In the Backyard

Novels

Tagahoovis

In the Backyard (Novels, Estonian)
Published by Noor-Eesti, 1933, pp. 187

Oskar Luts, In the Backyard (1933)

This is really more a story than a novel, or perhaps even a series of loosely-related character sketches. It does not have an elaborate plot, and the one it does have often tends to trail off its course. However, the work is famous for how vividly it describes certain slum characters of 1930s Estonia. A cross-section of the inhabitants of a tenement house is given: we see cobblers, coachmen, hustlers, washerwomen, poor widows, lowdown servicemen, students, drunkards, and their miserable everyday lives.

The book opens with a few coarse, even brutal scenes: the central character, Tatyana Nikolaevna, a poor widow with two children, cannot sleep – there is a party at a hustler’s apartment upstairs. There is a fight, and afterward, someone is lying on the staircase, bleeding. Tatyana’s lodgers come home blind drunk. The woman’s two small children are starving and by page 25, she is raped. Everything is totally bleak, dirty, hopeless and depressing, like the beginning of a naturalist novel.

But this is the work of the greatest humourist of Estonian literature. It is very hard to believe, but the text indeed eases into a more light-hearted manner. Quite unbelievably, things start looking up for Tatyana when a friendly woman moves into the neighbouring house and offers her help with fighting her hardships. And most importantly, we are given a wealth of comic developments. For example, the cobbler accuses everyone of having stolen a pair of shoes from his workshop, the police are called and the house is thoroughly searched until it is discovered that the drunk cobbler forgot to take the shoes from his client at all. The most famous comic motif that has become a commonplace reference in Estonian culture is “Villa Hydrangea“ – a garage inhabited by a few merry bums who seem to have the best and the most carefree life in the whole backyard. All this is described in very lush and lively language.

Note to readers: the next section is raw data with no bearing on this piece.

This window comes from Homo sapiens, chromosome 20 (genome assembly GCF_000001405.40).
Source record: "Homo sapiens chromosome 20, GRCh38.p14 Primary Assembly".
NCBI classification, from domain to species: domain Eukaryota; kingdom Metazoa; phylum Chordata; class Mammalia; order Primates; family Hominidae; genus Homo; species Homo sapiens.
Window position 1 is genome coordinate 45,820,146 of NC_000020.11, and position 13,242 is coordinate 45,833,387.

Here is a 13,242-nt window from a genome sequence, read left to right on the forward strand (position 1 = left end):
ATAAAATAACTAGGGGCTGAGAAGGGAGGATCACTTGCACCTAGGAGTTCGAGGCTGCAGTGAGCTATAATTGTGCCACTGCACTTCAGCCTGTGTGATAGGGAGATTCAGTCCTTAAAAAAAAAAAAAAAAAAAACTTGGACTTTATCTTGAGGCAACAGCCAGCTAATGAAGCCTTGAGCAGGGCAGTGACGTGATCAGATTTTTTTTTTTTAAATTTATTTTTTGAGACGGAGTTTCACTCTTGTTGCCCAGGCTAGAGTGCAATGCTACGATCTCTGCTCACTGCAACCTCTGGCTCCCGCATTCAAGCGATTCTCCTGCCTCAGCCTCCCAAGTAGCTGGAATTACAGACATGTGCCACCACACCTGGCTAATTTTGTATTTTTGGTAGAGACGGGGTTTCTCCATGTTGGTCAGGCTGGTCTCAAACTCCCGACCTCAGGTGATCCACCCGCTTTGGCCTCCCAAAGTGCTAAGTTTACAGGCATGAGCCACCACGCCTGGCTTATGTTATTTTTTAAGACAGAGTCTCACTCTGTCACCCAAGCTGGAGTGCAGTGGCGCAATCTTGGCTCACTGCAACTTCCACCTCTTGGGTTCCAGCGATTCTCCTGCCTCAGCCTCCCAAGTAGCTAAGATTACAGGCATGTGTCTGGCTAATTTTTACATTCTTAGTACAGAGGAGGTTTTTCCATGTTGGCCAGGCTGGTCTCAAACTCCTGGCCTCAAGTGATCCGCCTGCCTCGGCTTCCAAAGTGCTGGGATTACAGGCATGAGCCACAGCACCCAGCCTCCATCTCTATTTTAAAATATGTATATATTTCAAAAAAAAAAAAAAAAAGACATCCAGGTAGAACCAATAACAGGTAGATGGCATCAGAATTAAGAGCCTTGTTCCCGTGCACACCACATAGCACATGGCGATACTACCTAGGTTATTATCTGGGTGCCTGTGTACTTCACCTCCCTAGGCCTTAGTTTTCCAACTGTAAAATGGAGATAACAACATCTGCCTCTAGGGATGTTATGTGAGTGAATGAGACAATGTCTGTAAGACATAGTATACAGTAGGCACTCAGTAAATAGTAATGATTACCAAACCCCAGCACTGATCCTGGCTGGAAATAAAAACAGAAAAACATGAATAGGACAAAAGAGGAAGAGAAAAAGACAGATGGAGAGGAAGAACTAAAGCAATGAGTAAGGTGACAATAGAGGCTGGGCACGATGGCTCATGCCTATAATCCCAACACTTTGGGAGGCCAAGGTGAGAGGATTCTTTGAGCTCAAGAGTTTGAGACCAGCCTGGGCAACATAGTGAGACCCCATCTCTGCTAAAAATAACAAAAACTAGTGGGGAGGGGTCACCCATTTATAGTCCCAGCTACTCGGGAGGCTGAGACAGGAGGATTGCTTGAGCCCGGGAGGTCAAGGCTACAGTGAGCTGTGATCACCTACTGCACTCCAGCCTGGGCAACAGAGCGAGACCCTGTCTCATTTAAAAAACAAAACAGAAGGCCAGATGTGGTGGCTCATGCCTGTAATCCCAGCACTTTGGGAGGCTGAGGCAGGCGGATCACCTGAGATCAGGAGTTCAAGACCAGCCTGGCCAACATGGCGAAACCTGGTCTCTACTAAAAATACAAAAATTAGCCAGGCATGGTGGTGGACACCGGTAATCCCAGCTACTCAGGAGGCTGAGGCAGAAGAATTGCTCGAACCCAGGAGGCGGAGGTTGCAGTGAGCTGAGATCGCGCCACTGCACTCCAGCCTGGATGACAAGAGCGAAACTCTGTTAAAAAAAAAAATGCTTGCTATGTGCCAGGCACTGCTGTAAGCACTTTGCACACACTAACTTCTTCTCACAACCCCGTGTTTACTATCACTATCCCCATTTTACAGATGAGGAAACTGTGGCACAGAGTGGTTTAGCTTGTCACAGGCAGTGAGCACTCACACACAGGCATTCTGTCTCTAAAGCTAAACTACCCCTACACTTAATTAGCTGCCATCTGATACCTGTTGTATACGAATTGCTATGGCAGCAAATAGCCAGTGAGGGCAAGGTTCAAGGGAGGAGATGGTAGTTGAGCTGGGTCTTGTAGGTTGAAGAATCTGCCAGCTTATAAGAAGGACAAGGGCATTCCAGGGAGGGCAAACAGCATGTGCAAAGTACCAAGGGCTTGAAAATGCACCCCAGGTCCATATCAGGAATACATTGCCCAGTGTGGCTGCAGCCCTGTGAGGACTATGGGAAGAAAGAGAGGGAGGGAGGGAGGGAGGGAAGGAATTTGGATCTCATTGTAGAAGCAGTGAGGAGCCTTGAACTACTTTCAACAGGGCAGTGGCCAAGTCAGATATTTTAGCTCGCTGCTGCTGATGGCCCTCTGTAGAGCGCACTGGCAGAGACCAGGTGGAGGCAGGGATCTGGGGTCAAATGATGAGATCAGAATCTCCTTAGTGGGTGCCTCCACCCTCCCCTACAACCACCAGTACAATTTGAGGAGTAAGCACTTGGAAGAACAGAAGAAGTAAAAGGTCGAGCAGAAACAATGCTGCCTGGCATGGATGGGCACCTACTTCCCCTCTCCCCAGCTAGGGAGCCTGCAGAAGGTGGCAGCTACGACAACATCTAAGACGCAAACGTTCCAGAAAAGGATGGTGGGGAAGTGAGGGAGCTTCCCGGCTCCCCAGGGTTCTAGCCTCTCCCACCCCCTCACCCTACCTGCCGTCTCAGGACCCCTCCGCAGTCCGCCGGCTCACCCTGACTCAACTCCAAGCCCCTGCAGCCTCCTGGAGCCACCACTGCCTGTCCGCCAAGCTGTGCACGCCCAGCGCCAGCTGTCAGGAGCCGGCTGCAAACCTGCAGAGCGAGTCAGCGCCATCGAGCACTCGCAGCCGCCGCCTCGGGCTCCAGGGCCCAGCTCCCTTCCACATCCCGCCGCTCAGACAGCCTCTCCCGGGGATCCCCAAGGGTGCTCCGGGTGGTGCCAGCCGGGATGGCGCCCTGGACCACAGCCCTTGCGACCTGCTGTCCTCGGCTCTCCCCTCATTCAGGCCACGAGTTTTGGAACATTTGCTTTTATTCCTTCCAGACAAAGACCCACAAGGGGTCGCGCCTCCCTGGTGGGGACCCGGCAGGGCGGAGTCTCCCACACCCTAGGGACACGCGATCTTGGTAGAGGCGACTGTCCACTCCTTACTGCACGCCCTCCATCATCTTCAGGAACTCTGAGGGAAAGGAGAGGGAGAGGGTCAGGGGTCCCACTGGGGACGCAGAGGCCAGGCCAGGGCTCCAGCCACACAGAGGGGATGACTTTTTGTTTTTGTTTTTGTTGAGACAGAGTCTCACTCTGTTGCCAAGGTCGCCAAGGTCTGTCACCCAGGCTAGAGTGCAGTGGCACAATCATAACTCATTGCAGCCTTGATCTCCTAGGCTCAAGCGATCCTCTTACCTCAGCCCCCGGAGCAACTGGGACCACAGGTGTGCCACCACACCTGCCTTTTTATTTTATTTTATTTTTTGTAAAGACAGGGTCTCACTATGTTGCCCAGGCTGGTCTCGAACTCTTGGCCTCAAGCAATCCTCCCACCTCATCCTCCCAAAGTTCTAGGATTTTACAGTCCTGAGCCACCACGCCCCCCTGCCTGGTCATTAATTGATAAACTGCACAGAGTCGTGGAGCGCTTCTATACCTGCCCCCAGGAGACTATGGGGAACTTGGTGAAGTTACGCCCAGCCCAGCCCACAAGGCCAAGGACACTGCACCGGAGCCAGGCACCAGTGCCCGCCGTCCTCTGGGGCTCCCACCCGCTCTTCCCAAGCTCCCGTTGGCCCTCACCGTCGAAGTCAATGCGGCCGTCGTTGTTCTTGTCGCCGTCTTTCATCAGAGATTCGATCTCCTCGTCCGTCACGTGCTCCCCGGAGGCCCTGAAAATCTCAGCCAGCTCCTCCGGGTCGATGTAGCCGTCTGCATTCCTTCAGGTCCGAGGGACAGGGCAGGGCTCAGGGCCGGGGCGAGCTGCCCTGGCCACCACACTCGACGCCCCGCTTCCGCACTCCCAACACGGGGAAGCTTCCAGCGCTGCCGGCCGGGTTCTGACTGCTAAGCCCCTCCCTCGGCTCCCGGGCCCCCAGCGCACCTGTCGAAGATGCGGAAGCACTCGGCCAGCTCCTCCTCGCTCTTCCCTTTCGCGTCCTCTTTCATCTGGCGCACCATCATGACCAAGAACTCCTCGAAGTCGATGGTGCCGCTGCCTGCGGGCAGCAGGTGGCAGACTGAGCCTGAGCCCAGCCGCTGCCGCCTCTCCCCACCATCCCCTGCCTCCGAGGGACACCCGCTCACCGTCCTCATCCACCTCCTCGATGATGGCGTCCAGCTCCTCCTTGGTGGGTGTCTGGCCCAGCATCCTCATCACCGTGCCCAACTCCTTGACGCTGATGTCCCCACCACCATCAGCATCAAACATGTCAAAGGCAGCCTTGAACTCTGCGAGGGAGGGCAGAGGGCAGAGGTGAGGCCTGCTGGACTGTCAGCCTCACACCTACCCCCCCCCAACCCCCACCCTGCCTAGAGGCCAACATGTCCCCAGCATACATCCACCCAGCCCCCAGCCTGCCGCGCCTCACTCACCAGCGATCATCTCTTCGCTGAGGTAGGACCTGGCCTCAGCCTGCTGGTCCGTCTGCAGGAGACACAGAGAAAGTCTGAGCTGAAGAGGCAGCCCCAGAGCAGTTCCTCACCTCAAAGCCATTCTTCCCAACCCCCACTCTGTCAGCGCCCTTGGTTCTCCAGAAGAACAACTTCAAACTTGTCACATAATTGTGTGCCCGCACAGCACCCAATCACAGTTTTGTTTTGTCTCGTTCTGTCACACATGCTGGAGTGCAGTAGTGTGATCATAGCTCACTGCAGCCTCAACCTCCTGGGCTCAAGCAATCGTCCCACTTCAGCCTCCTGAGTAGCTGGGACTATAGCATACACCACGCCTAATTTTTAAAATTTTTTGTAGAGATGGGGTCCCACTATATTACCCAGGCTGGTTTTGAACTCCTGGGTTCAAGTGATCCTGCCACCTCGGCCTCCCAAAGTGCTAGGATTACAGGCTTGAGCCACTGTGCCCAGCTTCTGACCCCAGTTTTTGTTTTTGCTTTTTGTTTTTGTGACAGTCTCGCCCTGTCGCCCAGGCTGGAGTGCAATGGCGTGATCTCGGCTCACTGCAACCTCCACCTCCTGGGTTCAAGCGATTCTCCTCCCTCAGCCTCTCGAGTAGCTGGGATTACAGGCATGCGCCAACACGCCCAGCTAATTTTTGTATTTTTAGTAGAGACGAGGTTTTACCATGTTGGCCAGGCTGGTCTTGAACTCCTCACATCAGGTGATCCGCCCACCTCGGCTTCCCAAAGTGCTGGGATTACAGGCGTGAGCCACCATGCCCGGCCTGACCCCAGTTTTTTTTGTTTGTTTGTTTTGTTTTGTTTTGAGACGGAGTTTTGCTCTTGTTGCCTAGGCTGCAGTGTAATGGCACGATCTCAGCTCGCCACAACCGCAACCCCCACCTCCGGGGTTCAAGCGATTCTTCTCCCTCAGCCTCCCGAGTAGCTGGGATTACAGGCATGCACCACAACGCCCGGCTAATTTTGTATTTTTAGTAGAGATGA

What we do not get from this work is a moral. Contemporary criticism actually received the work very poorly: the main accusations were that the author does not discuss the reasons for the poverty and degeneration of his characters; that he lacks social awareness; and that he offers no solutions. In short, critics were expecting a naturalist novel, and probably a socialist solution. But the very fact that the author did not choose this path is the reason why the work is so interesting, special, and continuously popular.

Text by Johanna Ross


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